Arthur Christmas is a lot of fun and a great adventure. It pokes fun on how Christmas is so commercialised nowadays and it’s almost a military operation to get all the presents and organise everything when the shops are heaving with people. At the North Pole Santa is more of a figure head of Christmas, and instead it’s his son Steve, along with millions of elves, that run the show. The sequences of the elves dropping off presents in dozens of homes in seconds are entertaining and inventive and they contrast nicely with the picture of Santa and his helpers that we generally have. That kind of typical Christmas is what Grandsanta reminisces about, when he used a wooden sleigh and a dozen reindeer to deliver presents.

Arthur loves Christmas. He believes whole heartedly in what his father does, the magic of Christmas and that every child matters. He’s almost naïve in his enthusiastic optimism, especially next to Steve’s stoic pragmaticism, but it’s charming too as he wants everyone’s Christmas to be special.

The dialogue is hilarious, and the writing is so sharp that the family arguments feel real. While Mrs Santa (voiced by Imelda Staunton) doesn’t have as large a role, she’s a soothing presence over tense family dinners and a the most practical out of all her family members. There’s a lot of great sight gags too, many of them courtesy of the countless elves running around the place.

The animation is beautiful and impressive. From how the operations centre at the North Pole is shown off in all it’s glory with all the screens and high-tech gadgetry to then how Arthur, his family and the elves feel so warm and alive. The North Pole is all icy blues but the colourful Christmassy jumpers and clothes that Arthur and his family wears brighten up the place and makes it feel lived in.

Arthur Christmas isn’t just a funny film, it’s also one filled with heart and sentimentality without being too twee. It does such a good job at offering a new and imaginative take on how Santa could possibly deliver presents to every child around the world, while never losing the spirit of Christmas. Arthur Christmas is a proper old-fashioned family film that everyone, no matter their age or whether or not they believe in Santa, can enjoy. 5/5.

REVIEW: The Night Before (2015)

Every year for the past fourteen years best friends Ethan (Joseph Gordon-Levitt), Isaac (Seth Rogen) and Chris (Anthony Mackie) have gone out in New York City together on Christmas Eve. But now they’re getting older and are getting more responsibilities, this year the Christmas tradition is coming to an end and to end on a high they’re finally going to attend the Holy Grail of Christmas parties – the Nutcracka Ball.

The Night Before is very funny. It’s kind of a stoner comedy in the sense that the three friends spend a good chunk of time searching for weed but it is only Seth Rogen’s character that gets high on just about every type of drug imaginable. Cue silly antics as he starts panicking about being a father, loses his phone and is generally not able to function. There are some great cameos in The Night Before, some of them are truly unexpected yet brilliant, and the supporting cast is a lot of fun too with Mindy Kaling being a highlight. Then there’s Michael Shannon who plays Mr. Green the intense yet strangely wise drug dealer. His scenes are some of the funniest while also being oddly Christmassy as he often makes one of the trio of leads think about their lives and what’s important to them. He’s kind of like a stoned version of Clarence from It’s a Wonderful Life, and amazingly it works and adds to the Christmas feels that are there beneath the cursing and dick jokes.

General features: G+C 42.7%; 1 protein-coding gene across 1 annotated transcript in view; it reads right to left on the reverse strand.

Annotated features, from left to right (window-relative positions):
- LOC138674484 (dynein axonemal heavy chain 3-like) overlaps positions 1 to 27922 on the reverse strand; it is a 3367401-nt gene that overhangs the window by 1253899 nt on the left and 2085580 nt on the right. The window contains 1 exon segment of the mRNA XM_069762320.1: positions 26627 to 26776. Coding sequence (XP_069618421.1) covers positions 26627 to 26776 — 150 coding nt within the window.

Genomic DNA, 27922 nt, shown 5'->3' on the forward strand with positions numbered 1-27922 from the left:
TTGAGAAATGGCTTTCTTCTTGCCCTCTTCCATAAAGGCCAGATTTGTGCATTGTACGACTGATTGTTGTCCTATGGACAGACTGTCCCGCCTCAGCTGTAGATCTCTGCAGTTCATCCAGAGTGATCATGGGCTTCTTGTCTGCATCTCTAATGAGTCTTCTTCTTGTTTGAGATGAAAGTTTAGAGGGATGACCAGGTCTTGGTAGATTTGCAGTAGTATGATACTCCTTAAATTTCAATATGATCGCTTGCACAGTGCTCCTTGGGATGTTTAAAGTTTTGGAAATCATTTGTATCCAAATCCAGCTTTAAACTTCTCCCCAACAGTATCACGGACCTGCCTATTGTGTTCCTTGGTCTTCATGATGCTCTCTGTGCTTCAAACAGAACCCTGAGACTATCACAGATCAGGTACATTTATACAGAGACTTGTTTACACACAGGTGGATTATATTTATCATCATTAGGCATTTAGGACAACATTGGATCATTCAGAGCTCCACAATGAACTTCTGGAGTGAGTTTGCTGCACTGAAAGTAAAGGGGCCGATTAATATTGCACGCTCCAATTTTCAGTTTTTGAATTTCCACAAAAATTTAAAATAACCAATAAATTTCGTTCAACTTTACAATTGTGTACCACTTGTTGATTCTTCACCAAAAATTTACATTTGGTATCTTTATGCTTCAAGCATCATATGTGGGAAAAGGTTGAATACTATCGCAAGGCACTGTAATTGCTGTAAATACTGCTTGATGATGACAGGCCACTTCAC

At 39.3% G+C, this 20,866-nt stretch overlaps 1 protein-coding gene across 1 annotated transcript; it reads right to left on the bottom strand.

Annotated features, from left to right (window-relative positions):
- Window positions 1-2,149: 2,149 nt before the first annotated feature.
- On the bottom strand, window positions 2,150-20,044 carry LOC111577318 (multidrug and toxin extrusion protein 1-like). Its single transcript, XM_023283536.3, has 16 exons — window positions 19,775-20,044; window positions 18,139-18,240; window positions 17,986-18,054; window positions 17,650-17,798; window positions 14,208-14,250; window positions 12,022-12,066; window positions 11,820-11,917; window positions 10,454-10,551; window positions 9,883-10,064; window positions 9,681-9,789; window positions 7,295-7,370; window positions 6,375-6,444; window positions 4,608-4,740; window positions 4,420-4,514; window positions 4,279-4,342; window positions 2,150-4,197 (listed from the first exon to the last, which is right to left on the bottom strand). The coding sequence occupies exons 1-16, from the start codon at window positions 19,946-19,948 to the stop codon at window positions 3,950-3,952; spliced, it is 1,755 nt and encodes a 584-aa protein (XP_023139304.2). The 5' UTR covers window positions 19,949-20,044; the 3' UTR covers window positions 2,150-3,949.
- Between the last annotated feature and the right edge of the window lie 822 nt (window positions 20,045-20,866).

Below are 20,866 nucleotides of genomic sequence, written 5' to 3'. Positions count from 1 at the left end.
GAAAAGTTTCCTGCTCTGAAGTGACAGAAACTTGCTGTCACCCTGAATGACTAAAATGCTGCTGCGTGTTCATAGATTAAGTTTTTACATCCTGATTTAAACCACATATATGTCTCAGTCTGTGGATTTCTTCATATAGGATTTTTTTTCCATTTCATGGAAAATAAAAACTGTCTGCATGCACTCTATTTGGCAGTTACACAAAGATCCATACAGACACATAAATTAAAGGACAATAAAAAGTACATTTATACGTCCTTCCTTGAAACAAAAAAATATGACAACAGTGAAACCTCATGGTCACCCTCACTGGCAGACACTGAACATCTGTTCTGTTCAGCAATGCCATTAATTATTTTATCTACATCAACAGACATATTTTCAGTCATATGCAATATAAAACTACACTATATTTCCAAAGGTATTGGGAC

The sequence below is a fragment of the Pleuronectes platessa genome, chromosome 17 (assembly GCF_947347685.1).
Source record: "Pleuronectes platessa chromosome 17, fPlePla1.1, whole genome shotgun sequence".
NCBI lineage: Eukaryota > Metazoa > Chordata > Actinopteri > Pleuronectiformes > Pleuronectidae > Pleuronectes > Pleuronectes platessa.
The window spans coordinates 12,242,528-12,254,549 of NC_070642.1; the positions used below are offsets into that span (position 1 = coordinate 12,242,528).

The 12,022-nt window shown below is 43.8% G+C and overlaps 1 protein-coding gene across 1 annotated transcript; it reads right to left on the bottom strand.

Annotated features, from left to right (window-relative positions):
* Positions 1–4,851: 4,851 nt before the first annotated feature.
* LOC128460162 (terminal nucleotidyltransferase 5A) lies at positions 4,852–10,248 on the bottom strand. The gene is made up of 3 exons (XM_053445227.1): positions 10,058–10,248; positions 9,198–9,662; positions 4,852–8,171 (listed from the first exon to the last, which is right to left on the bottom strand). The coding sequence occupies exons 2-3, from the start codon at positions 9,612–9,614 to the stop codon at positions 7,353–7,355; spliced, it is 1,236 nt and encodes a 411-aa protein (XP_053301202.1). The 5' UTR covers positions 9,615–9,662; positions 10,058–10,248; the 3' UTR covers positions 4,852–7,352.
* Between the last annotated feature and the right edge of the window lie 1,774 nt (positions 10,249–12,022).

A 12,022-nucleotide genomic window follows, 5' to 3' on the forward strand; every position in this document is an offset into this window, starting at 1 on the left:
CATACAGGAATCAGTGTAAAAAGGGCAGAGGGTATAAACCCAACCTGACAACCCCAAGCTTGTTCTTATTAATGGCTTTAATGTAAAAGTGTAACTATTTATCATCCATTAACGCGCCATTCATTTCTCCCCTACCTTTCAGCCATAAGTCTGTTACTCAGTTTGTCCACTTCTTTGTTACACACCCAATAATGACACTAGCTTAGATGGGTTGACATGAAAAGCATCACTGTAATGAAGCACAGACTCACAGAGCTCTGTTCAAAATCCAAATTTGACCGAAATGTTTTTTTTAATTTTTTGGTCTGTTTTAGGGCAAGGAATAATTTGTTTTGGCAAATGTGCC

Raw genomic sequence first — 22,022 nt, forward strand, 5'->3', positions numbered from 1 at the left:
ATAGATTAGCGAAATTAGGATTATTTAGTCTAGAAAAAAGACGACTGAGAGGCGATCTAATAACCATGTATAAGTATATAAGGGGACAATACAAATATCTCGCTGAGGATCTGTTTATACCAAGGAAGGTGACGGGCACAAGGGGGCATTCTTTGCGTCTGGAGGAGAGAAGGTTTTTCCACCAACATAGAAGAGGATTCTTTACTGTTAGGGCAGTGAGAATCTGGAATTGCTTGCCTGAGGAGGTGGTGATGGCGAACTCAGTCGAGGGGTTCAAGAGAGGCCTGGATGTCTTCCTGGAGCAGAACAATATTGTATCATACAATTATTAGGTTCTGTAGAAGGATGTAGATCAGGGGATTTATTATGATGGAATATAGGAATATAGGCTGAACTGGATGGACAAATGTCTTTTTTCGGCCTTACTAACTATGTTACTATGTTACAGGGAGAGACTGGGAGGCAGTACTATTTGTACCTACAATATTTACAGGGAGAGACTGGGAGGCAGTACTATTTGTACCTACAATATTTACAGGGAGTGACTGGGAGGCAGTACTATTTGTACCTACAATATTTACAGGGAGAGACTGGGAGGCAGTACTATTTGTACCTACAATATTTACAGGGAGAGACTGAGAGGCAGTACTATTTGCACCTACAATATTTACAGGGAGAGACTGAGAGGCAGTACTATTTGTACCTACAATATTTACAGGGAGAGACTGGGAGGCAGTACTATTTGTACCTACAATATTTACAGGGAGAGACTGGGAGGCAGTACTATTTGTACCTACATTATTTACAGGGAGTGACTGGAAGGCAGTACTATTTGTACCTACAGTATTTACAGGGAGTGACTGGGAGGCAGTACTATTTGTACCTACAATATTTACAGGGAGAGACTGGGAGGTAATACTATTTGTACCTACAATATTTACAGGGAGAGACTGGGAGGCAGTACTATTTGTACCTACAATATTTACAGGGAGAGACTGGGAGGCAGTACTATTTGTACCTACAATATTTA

In amongst all the drugs and swearing, the main theme of The Night Before is surprisingly sweet and heartfelt. Gordon-Levitt, Rogen and Mackie all have great chemistry and they really feel like lifelong friends. They are each at different stages of their lives, Isaac is about to be a father, Chris is a famous football player, while Ethan is feeling a bit lost as he’s no longer with his girlfriend and his career isn’t going anywhere. At its heart this film is about the trio of best friends and how friendships evolve as people grow up but that doesn’t mean you can’t still be friends and grow up together.

The Night Before is funny and often silly and ridiculous, but with the three leads having such great chemistry and New York City feeling so Christmassy, it unexpectedly feels like a true Christmas movie in the sense anything can happen, and it’ll be in the spirit of Christmas. 4/5.

Thanksgiving Book Tag

OK. Thanksgiving was last week so I’m a little late with this tag but we’re just going to deal with that. This tag was created by Fangirlscity on YouTube and I saw it on Aoife’s blog, Pretty Purple Polka Dots.

1. Bread – What book is purely fluff, and has no real plot line?
Queens of Geek by Jen Wilde
I flew through this book and it was a cute, fluffy read with a lot of nice relationships but it was so character-focussed that it didn’t really have an overarching plot.

2. Turkey – What book made you want to fall asleep?
The Book of Ebenezer le Page by G.B. Edwards
I’m currently listening to the audiobook of this and it’s not bad but the narrator sounds like an old man as he’s telling his life story and it is very soothing and is just the sort of thing I could accidentally fall asleep when listening to it.